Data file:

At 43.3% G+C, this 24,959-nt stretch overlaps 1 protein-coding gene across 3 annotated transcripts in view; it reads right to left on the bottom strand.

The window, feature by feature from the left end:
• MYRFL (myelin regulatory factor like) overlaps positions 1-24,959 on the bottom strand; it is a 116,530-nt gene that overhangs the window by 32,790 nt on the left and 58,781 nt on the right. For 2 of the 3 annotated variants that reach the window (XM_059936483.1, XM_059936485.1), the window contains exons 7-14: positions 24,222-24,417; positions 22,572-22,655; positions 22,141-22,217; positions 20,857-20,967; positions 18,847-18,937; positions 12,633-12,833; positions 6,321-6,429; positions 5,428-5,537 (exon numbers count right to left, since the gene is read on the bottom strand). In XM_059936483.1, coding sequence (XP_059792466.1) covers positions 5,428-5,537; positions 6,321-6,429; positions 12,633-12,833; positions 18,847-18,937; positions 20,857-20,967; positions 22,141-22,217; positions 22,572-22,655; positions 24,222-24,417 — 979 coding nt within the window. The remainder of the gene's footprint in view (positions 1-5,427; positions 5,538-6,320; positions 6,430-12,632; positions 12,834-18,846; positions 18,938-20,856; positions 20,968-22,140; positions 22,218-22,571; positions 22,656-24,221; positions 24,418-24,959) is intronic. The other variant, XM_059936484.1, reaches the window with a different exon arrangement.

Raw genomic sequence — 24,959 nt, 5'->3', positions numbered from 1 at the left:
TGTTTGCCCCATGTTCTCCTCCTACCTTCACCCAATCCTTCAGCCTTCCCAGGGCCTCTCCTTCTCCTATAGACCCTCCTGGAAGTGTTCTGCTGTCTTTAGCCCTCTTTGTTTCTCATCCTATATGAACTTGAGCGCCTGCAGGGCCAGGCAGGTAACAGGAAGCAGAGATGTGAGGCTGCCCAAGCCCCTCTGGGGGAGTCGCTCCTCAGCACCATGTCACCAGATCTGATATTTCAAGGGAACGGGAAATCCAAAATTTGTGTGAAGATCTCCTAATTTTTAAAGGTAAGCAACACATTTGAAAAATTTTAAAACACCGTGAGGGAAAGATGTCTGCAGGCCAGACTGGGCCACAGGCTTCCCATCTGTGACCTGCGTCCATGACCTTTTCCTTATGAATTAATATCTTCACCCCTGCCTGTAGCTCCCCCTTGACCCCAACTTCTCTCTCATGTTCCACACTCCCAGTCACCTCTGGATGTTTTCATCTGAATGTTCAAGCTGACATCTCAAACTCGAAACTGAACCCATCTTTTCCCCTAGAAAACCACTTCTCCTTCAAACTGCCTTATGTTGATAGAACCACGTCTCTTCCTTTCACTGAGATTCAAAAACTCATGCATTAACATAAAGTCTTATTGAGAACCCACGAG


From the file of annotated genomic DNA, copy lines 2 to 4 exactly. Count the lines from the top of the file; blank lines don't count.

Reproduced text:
The window, feature by feature from the left end:
• MYRFL (myelin regulatory factor like) overlaps positions 1-24,959 on the bottom strand; it is a 116,530-nt gene that overhangs the window by 32,790 nt on the left and 58,781 nt on the right. For 2 of the 3 annotated variants that reach the window (XM_059936483.1, XM_059936485.1), the window contains exons 7-14: positions 24,222-24,417; positions 22,572-22,655; positions 22,141-22,217; positions 20,857-20,967; positions 18,847-18,937; positions 12,633-12,833; positions 6,321-6,429; positions 5,428-5,537 (exon numbers count right to left, since the gene is read on the bottom strand). In XM_059936483.1, coding sequence (XP_059792466.1) covers positions 5,428-5,537; positions 6,321-6,429; positions 12,633-12,833; positions 18,847-18,937; positions 20,857-20,967; positions 22,141-22,217; positions 22,572-22,655; positions 24,222-24,417 — 979 coding nt within the window. The remainder of the gene's footprint in view (positions 1-5,427; positions 5,538-6,320; positions 6,430-12,632; positions 12,834-18,846; positions 18,938-20,856; positions 20,968-22,140; positions 22,218-22,571; positions 22,656-24,221; positions 24,418-24,959) is intronic. The other variant, XM_059936484.1, reaches the window with a different exon arrangement.

Raw genomic sequence — 24,959 nt, 5'->3', positions numbered from 1 at the left: